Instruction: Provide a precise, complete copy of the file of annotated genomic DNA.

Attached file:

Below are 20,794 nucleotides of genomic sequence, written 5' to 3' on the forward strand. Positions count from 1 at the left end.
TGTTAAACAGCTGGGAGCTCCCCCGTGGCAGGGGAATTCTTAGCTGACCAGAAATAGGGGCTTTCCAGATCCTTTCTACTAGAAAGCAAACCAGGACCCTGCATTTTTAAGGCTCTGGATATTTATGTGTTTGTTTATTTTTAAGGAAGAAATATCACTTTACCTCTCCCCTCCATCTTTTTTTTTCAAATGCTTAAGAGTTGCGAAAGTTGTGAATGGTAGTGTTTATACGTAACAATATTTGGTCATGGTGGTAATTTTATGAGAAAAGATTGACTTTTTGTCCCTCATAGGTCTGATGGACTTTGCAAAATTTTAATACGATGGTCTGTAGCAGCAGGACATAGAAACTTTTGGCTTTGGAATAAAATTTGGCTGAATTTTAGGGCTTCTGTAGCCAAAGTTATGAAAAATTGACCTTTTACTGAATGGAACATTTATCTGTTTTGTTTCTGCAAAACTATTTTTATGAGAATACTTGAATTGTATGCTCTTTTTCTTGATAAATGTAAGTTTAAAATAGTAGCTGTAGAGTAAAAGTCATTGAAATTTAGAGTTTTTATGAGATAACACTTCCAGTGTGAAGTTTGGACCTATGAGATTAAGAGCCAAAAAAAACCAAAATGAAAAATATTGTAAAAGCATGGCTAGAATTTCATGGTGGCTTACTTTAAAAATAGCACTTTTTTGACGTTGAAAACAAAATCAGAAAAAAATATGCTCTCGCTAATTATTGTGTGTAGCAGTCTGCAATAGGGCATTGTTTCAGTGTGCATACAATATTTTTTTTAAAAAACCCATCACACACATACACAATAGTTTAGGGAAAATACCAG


Below are 20,794 nucleotides of genomic sequence, written 5' to 3' on the forward strand. Positions count from 1 at the left end.
TGTTAAACAGCTGGGAGCTCCCCCGTGGCAGGGGAATTCTTAGCTGACCAGAAATAGGGGCTTTCCAGATCCTTTCTACTAGAAAGCAAACCAGGACCCTGCATTTTTAAGGCTCTGGATATTTATGTGTTTGTTTATTTTTAAGGAAGAAATATCACTTTACCTCTCCCCTCCATCTTTTTTTTTCAAATGCTTAAGAGTTGCGAAAGTTGTGAATGGTAGTGTTTATACGTAACAATATTTGGTCATGGTGGTAATTTTATGAGAAAAGATTGACTTTTTGTCCCTCATAGGTCTGATGGACTTTGCAAAATTTTAATACGATGGTCTGTAGCAGCAGGACATAGAAACTTTTGGCTTTGGAATAAAATTTGGCTGAATTTTAGGGCTTCTGTAGCCAAAGTTATGAAAAATTGACCTTTTACTGAATGGAACATTTATCTGTTTTGTTTCTGCAAAACTATTTTTATGAGAATACTTGAATTGTATGCTCTTTTTCTTGATAAATGTAAGTTTAAAATAGTAGCTGTAGAGTAAAAGTCATTGAAATTTAGAGTTTTTATGAGATAACACTTCCAGTGTGAAGTTTGGACCTATGAGATTAAGAGCCAAAAAAAACCAAAATGAAAAATATTGTAAAAGCATGGCTAGAATTTCATGGTGGCTTACTTTAAAAATAGCACTTTTTTGACGTTGAAAACAAAATCAGAAAAAAATATGCTCTCGCTAATTATTGTGTGTAGCAGTCTGCAATAGGGCATTGTTTCAGTGTGCATACAATATTTTTTTTAAAAAACCCATCACACACATACACAATAGTTTAGGGAAAATACCAG